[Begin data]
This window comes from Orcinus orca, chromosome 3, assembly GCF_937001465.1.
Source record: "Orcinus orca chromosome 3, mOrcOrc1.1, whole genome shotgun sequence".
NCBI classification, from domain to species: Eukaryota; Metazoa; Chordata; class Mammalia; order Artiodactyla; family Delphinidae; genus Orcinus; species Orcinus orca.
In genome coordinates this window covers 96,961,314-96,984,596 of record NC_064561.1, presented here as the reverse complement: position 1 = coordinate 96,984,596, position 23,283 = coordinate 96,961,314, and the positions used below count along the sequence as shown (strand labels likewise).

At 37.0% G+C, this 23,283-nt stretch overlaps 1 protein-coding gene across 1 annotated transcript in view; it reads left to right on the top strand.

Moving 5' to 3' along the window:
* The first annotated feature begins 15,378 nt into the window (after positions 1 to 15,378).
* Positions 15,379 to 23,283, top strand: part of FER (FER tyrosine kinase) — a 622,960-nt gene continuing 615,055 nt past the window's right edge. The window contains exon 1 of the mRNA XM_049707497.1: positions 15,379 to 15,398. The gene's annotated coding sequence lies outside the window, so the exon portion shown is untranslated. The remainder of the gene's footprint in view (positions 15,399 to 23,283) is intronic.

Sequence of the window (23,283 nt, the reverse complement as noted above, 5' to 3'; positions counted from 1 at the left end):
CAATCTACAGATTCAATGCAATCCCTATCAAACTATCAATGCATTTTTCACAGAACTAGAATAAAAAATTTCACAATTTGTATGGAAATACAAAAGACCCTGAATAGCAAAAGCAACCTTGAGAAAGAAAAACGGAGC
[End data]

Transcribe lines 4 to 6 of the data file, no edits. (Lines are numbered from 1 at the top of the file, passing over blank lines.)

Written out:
In genome coordinates this window covers 96,961,314-96,984,596 of record NC_064561.1, presented here as the reverse complement: position 1 = coordinate 96,984,596, position 23,283 = coordinate 96,961,314, and the positions used below count along the sequence as shown (strand labels likewise).

At 37.0% G+C, this 23,283-nt stretch overlaps 1 protein-coding gene across 1 annotated transcript in view; it reads left to right on the top strand.

Moving 5' to 3' along the window: